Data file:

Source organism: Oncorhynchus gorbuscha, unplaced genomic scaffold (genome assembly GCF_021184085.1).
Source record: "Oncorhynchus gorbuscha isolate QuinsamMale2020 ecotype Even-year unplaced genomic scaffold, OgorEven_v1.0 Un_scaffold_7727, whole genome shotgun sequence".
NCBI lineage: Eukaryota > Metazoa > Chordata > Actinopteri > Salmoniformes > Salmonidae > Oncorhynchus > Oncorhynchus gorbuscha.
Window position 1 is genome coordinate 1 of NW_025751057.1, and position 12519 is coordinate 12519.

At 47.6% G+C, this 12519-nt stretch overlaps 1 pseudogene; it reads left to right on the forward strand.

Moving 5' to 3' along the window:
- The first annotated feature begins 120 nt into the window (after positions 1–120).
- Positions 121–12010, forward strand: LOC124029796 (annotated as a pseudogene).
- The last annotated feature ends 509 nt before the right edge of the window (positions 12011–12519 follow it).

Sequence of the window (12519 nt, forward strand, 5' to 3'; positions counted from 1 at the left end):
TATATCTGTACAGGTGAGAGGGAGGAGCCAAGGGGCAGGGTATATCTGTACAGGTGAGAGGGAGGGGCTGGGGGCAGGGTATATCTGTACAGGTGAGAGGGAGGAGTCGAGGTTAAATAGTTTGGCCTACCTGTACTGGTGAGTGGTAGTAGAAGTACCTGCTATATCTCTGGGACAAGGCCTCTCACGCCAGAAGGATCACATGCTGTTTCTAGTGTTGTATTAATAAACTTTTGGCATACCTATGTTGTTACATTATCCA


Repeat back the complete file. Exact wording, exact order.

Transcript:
Source organism: Oncorhynchus gorbuscha, unplaced genomic scaffold (genome assembly GCF_021184085.1).
Source record: "Oncorhynchus gorbuscha isolate QuinsamMale2020 ecotype Even-year unplaced genomic scaffold, OgorEven_v1.0 Un_scaffold_7727, whole genome shotgun sequence".
NCBI lineage: Eukaryota > Metazoa > Chordata > Actinopteri > Salmoniformes > Salmonidae > Oncorhynchus > Oncorhynchus gorbuscha.
Window position 1 is genome coordinate 1 of NW_025751057.1, and position 12519 is coordinate 12519.

At 47.6% G+C, this 12519-nt stretch overlaps 1 pseudogene; it reads left to right on the forward strand.

Moving 5' to 3' along the window:
- The first annotated feature begins 120 nt into the window (after positions 1–120).
- Positions 121–12010, forward strand: LOC124029796 (annotated as a pseudogene).
- The last annotated feature ends 509 nt before the right edge of the window (positions 12011–12519 follow it).

Sequence of the window (12519 nt, forward strand, 5' to 3'; positions counted from 1 at the left end):
TATATCTGTACAGGTGAGAGGGAGGAGCCAAGGGGCAGGGTATATCTGTACAGGTGAGAGGGAGGGGCTGGGGGCAGGGTATATCTGTACAGGTGAGAGGGAGGAGTCGAGGTTAAATAGTTTGGCCTACCTGTACTGGTGAGTGGTAGTAGAAGTACCTGCTATATCTCTGGGACAAGGCCTCTCACGCCAGAAGGATCACATGCTGTTTCTAGTGTTGTATTAATAAACTTTTGGCATACCTATGTTGTTACATTATCCA